A European Union (EU)-funded consortium, coordinated by Italy-based RI-BA Composites S.r.l. and Germany-based Fraunhofer Institute for Chemical Technology (ICT), will develop and commercialize a lightweight carbon fiber wheel by using an automated, high pressure resin transfer molding (HP-RTM) process.
The consortium, known as “CARIM,” believes its developments in automated CFRP production technology will generate a wheel that is 30-50 percent lighter than state-of-the-art aluminum wheels.
“The manufacture of these wheels in an automated preforming and HP-RTM process will ensure short cycle times and lower costs that will enable scale-up to series production and make the CARIM wheels competitive against current casted/forged Al-wheels and other emerging plastic wheel concepts,” Fraunhofer ICT said.
Fraunhofer ICT cited the success of BMW’s composite applications as an example of how CFRP contributes to weight reduction. This is important in Europe, which has mandated a 40 percent CO2 emissions decrease for fleets from 2007 to 2021.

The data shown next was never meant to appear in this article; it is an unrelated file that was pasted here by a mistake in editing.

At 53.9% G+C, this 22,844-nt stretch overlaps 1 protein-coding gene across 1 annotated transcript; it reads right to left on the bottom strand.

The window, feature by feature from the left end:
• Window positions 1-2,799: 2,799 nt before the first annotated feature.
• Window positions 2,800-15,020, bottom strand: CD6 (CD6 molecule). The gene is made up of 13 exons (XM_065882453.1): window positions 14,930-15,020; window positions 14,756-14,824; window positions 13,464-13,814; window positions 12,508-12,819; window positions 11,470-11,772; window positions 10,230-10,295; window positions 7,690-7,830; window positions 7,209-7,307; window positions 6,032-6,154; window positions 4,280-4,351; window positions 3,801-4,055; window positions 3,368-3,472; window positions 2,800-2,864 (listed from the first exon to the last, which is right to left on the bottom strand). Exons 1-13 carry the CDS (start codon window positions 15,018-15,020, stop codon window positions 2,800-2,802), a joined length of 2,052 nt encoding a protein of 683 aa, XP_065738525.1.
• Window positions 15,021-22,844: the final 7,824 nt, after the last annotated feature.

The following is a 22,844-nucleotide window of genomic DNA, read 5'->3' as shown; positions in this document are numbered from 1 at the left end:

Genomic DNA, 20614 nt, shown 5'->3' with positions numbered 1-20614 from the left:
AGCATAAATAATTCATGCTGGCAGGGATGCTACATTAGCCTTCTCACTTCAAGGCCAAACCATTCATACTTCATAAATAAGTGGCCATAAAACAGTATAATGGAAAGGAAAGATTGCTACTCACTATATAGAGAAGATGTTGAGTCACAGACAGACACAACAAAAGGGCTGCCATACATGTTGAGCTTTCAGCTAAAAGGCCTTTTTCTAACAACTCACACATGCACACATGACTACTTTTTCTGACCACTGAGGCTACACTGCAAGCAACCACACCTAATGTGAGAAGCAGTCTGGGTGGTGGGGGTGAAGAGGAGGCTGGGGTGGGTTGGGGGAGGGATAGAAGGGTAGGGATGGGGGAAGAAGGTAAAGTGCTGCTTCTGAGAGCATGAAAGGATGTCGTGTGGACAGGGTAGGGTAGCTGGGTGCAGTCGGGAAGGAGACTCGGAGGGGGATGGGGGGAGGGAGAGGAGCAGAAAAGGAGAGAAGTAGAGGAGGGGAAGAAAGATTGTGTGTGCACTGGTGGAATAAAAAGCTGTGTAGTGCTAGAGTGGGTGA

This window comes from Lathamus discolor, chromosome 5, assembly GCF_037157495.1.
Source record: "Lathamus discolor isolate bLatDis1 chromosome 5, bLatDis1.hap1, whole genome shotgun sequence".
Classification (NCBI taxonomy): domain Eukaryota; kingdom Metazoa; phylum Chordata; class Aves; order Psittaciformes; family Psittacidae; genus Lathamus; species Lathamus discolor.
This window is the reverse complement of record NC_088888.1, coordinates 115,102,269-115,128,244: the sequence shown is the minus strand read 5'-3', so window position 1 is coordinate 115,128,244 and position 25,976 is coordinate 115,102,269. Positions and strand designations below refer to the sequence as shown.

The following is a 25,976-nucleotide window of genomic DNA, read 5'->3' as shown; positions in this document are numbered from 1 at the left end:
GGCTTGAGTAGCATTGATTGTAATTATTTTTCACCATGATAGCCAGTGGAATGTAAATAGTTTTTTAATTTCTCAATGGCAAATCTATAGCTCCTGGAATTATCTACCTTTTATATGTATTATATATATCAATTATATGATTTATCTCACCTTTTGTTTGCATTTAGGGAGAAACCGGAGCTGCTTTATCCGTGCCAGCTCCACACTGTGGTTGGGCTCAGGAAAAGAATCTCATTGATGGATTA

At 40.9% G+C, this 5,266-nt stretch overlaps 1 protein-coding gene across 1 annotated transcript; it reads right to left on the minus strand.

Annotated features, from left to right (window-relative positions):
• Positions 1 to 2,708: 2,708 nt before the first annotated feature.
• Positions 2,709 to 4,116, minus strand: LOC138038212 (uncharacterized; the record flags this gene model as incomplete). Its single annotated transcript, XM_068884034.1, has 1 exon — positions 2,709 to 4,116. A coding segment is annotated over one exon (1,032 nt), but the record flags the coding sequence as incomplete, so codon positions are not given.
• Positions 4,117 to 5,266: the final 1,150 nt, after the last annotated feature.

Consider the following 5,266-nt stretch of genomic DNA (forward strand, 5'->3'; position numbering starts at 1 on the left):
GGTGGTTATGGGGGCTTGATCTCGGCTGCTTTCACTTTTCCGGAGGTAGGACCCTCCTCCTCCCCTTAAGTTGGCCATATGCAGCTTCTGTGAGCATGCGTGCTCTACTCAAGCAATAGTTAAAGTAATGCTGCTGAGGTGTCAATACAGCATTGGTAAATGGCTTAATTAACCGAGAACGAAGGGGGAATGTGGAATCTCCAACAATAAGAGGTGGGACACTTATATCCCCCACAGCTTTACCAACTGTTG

“CFRPs (carbon-fiber-reinforced plastics) show superior mechanical characteristics with respect to lightweight potential, and have been integrated into the structural bodywork of several innovative vehicles like the BMW i-series,” Fraunhofer ICT said.
The idea of mass producing a carbon fiber wheel is one that has picked up momentum over the past year. In July 2015, Ford teamed up with Australian supplier Carbon Revolution to craft the wheels for Shelby GT350R Mustang, which is now seen as a “game changer” in the automotive industry. By using carbon fiber, Ford and Carbon Revolution were also able to cut the weight of each wheel nearly in half.